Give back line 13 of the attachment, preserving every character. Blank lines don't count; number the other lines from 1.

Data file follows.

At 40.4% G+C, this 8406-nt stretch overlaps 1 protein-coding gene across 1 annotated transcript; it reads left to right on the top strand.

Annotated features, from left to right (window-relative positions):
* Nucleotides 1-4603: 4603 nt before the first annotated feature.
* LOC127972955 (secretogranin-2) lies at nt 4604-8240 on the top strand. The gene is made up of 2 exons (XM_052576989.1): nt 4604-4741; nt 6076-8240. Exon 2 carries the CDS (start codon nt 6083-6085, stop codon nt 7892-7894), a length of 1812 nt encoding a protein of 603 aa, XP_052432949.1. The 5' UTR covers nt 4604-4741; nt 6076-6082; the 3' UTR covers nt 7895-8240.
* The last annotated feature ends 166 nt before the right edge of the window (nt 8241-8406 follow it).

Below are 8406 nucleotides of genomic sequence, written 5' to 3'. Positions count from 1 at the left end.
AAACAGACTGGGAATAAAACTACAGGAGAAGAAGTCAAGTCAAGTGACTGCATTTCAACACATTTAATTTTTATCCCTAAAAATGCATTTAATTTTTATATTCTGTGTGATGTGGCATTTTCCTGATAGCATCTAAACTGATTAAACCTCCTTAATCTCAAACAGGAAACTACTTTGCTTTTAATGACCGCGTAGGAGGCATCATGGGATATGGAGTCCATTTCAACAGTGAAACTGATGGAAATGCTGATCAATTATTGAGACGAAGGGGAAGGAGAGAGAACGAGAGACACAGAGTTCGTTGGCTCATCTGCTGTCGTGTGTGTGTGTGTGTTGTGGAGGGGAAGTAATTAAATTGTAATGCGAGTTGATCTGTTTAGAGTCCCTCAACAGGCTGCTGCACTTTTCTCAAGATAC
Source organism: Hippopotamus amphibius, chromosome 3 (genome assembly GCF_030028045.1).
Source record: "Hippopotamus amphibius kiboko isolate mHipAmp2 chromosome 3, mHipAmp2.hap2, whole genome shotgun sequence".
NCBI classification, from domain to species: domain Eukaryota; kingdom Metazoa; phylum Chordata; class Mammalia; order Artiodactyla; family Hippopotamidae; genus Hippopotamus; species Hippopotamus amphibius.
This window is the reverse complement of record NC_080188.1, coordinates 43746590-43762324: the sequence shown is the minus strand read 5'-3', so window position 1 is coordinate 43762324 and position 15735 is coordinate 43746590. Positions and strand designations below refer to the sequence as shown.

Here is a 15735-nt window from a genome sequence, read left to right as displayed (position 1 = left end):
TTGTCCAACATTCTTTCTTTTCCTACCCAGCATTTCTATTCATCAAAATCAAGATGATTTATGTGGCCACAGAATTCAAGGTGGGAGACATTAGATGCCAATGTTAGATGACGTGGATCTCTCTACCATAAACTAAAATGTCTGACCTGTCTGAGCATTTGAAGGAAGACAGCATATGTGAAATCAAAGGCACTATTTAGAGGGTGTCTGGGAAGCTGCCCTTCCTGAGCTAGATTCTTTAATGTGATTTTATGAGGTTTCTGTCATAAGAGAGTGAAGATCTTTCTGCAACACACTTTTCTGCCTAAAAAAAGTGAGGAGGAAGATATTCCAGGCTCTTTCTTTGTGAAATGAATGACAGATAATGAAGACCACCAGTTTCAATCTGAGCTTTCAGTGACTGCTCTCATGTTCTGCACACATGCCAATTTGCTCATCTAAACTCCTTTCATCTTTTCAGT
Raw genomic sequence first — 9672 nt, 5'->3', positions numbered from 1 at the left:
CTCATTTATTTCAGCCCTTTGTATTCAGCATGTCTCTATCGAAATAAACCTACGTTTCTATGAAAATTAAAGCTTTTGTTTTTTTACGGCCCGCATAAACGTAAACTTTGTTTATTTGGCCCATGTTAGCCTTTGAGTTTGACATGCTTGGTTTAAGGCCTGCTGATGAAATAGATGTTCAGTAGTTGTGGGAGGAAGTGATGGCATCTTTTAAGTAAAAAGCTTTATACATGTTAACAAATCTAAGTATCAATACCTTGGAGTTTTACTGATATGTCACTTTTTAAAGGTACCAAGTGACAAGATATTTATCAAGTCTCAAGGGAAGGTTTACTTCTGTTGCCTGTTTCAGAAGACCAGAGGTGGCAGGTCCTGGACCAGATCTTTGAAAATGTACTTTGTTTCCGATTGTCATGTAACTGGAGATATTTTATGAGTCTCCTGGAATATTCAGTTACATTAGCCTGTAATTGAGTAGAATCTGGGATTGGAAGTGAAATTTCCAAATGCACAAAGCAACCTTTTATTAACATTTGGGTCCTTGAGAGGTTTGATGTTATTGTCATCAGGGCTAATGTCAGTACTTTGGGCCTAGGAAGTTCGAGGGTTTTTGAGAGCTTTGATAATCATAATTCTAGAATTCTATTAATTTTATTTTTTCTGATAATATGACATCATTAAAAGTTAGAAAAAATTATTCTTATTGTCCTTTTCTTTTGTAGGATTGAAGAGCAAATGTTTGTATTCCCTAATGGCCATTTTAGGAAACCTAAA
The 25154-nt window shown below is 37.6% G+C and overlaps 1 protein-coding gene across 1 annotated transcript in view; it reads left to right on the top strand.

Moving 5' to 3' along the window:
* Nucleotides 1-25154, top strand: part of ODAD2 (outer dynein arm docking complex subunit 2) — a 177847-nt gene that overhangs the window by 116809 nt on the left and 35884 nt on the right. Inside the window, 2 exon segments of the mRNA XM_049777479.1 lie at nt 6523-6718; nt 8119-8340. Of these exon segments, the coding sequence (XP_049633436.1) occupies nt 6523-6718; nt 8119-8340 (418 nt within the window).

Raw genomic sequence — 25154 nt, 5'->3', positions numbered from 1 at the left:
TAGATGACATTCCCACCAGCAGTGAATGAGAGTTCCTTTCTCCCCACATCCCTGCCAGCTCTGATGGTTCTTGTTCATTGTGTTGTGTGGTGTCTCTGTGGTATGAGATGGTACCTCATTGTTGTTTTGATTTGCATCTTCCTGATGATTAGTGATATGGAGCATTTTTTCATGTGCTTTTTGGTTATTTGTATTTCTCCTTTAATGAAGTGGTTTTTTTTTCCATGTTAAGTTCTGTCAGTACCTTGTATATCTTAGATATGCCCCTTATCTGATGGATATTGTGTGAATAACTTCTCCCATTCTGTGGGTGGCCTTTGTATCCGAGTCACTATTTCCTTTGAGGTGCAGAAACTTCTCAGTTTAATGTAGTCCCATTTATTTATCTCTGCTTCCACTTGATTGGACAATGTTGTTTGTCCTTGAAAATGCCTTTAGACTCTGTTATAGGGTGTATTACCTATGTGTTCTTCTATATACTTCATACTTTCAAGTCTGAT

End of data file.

TTGTCCAACATTCTTTCTTTTCCTACCCAGCATTTCTATTCATCAAAATCAAGATGATTTATGTGGCCACAGAATTCAAGGTGGGAGACATTAGATGCCAATGTTAGATGACGTGGATCTCTCTACCATAAACTAAAATGTCTGACCTGTCTGAGCATTTGAAGGAAGACAGCATATGTGAAATCAAAGGCACTATTTAGAGGGTGTCTGGGAAGCTGCCCTTCCTGAGCTAGATTCTTTAATGTGATTTTATGAGGTTTCTGTCATAAGAGAGTGAAGATCTTTCTGCAACACACTTTTCTGCCTAAAAAAAGTGAGGAGGAAGATATTCCAGGCTCTTTCTTTGTGAAATGAATGACAGATAATGAAGACCACCAGTTTCAATCTGAGCTTTCAGTGACTGCTCTCATGTTCTGCACACATGCCAATTTGCTCATCTAAACTCCTTTCATCTTTTCAGT